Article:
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FORUMS Photography Talk by Genre Weddings & Other Family Events Talk 
Thread started 01 Nov 2010 (Monday) 16:35
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nub4sh
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Nov 01, 2010 16:35 |  #1

Hello everyone.

As you can see, I dont post a lot here but reading a lot of threads lately especially here in the wedding section. Ill be shooting a wedding this coming 12th of Nov. The bride is my friend and she ask me to shoot the wedding which I hesitate at first because i dont have any experience shooting wedding. She insisted so i gave in. Im no professional, so i didnt ask any payment for this. So this is just a gift for them (if i can do it properly). Now, She said that i cannot use flash and i cannot roam around the church during ceremony. The vicar told her that i can only stay in one spot which isnt good. Now, the thing is my lenses are limited because im more of landscape photography. I have 7D(gripped), Sigma 10-20 f3.5, Canon 50mm f1.8 and mainly im going to use Canon 24-70mm f2.8L.

Can any pros here advice what to do? How can i do this properly?


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tim
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Nov 01, 2010 18:35 |  #2

For the ceremony use ISO3200, F2.8, and at least 1/50th. If you can't get 1/50th go to the 50 F1.8 and use F1.8, but it's a bit soft, and a bit long. The 10-20 at F3.5 means you might need ISO12,800, which is perfectly acceptable given the alternative is blurry photos.

I think the best spot is in the aisle, just don't go in front of the front row of guests. Ask if they have a spot picked out, it could be at the back, in which case you need to rent a 70-200 F2.8 IS.


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DStanic
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Nov 01, 2010 19:11 |  #3

I had the Sigma 10-20 f/4-5.6 and found I could hand hold it most of the time at ISO1600, due to it's short FL. You might need ISO3200, but the fact that they are such wide lenses means you can hold them in really low light with no flash.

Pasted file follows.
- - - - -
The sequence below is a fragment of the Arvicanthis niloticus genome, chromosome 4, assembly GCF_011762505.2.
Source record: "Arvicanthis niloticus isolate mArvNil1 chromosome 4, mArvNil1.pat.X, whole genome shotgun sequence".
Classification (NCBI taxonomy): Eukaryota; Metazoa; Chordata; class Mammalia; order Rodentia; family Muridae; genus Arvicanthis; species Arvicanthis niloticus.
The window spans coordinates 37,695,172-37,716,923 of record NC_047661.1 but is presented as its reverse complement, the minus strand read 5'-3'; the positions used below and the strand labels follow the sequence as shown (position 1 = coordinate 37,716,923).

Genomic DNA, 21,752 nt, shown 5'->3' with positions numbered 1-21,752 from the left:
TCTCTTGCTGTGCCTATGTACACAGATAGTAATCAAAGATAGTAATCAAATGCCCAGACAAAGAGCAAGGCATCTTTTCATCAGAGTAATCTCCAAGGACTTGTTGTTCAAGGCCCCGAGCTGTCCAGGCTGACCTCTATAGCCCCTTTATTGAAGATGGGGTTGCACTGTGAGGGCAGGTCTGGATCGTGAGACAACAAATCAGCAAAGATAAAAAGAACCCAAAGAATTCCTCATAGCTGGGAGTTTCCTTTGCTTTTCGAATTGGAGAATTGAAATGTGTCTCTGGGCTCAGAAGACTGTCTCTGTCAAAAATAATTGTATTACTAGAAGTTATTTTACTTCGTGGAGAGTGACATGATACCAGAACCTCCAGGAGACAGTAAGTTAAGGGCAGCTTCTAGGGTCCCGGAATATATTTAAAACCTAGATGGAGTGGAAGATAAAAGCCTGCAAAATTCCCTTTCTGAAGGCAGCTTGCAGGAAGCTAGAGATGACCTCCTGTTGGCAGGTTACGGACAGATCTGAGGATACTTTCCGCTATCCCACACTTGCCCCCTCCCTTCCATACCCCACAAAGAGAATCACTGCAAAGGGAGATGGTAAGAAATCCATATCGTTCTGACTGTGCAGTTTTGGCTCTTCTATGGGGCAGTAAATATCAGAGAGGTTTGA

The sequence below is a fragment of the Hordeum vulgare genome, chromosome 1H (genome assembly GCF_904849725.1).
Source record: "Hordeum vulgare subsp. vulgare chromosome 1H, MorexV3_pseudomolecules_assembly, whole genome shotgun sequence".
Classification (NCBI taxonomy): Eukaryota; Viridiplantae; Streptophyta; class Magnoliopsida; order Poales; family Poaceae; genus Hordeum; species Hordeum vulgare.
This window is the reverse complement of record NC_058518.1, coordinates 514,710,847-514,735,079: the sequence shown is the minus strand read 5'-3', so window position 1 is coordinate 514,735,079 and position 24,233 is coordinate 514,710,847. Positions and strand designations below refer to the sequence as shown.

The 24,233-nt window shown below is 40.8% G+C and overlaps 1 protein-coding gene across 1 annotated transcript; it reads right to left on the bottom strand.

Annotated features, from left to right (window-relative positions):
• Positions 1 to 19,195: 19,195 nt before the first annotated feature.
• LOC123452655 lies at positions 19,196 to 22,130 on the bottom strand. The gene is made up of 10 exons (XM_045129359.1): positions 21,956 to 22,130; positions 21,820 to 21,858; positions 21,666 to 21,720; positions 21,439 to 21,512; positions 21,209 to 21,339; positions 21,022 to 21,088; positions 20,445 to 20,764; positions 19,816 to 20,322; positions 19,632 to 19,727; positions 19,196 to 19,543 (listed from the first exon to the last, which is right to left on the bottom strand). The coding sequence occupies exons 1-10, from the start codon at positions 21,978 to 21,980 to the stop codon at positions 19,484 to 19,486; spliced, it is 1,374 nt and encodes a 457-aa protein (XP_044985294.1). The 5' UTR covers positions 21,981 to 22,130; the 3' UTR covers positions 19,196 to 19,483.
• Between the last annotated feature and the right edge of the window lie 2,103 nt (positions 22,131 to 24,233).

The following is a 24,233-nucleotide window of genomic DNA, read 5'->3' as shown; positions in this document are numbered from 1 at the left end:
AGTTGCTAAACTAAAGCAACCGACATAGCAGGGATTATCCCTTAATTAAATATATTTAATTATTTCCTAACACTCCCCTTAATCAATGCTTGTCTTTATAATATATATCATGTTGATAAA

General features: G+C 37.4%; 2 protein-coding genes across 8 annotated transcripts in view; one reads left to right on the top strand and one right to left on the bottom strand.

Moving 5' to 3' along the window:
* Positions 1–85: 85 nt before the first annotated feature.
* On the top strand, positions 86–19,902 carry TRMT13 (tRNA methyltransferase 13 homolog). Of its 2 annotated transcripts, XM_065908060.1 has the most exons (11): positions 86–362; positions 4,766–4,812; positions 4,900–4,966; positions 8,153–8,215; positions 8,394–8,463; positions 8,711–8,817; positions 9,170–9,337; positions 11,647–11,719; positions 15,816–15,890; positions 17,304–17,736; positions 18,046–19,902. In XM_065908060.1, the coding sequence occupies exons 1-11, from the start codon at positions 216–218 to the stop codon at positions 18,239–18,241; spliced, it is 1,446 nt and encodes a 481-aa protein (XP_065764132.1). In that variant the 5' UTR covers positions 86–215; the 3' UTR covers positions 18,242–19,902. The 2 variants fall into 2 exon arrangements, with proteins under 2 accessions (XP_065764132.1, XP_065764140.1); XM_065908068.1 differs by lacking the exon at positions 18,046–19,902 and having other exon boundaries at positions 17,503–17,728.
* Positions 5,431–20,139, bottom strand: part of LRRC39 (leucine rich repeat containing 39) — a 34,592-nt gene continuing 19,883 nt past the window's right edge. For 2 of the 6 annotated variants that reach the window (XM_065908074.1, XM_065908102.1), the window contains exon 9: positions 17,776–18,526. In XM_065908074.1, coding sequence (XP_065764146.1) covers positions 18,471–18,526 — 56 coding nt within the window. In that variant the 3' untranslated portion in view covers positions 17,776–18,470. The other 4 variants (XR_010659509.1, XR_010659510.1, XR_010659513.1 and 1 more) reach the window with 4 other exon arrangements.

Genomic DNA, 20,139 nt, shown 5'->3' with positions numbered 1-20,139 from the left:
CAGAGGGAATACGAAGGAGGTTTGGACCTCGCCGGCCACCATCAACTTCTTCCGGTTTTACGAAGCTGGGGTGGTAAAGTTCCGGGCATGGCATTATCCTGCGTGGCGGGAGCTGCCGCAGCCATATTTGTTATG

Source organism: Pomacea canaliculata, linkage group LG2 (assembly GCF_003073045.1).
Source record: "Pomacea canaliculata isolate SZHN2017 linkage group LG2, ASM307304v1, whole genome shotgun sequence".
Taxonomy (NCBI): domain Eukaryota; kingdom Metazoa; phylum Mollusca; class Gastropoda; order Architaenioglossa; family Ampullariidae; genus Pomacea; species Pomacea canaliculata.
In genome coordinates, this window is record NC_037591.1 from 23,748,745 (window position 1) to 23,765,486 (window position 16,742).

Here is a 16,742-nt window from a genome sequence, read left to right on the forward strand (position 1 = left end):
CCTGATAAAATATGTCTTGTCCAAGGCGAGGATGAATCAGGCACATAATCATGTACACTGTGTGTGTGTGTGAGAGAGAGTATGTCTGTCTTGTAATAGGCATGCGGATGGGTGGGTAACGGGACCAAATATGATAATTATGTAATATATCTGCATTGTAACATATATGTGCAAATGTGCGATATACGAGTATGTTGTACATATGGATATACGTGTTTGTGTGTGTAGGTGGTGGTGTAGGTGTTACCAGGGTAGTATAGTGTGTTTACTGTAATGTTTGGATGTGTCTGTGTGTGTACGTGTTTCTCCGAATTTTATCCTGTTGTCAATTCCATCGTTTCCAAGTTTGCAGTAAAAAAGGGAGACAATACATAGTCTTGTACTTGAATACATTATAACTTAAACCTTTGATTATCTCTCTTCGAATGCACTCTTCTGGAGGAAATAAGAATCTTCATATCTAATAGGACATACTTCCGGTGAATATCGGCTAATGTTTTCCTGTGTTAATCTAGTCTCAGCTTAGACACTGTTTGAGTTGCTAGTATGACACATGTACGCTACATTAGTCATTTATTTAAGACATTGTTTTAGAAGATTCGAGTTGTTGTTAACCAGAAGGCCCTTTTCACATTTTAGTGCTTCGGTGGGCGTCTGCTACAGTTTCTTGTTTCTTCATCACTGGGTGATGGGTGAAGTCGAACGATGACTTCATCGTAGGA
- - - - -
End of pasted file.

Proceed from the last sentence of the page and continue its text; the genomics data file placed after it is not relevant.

You should be fine with the 24-70 for 80% (or more) of the shots. Wide open at f/2.8 you should be good somewhere between ISO800 to ISO3200 depending how dim the church is.

Church lighting sucks, make sure you shoot in RAW(!) and it's not a bad idea to do a custom white balance with a grey card to get most accurate colors you can (makes editing much easier!)

Scout out the locations where they would like to have pics beforehand, perhaps go to the wedding rehearsal to get a practice run (but keep in mind the light may change from the time of day). Bring lots of CF cards and have extra batteries (although a gripped 7D with 2 batts should be more then sufficient). Make sure you eat enough food so that you are not hungry, bring some Tylenol incase you get a headache or something, and get lots of rest the night before.

Good luck, weddings are fun and the fact that you know the people getting married will make the job easier. :)


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tim
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Nov 01, 2010 19:18 |  #4

Here's my testing of shutter speeds I can hand hold to. Everyone will be different. I can do about average, 1/20th for a 20mm lens, and I can manage 1/30th with most IS/VR lenses.


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Peacefield
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Nov 02, 2010 07:05 |  #5

The use of tripods during the ceremony had once been common. That has gone away since typically, we're allowed more lattitude to move around now then "back in the day". But if you have to be in one spot anyway, consider using a tripod and the dark and slow shutter speeds become much less of an issue. Of course, it would be good if you could rent or borrow a longer lens; maybe something in the 200mm range. If not, the 24-70 on your crop body will have to do.


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sapearl
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Nov 02, 2010 07:49 |  #6

I'm going to echo Robert on his tripod suggestion.

I still do church weddings and other social events where there are "movement restrictions," so I get around this by going up in the balcony or to the back of the room. There I'll set up a long lens on my second body which will be tripd mounted. My longest lens (on FF) is the 70-200 f/2.8 IS and mounting this on a tripod has enabled me to get a lot of nice shots from unique angles and viewpoints. Don't underate the tripod - it still has many uses, even in the digital world.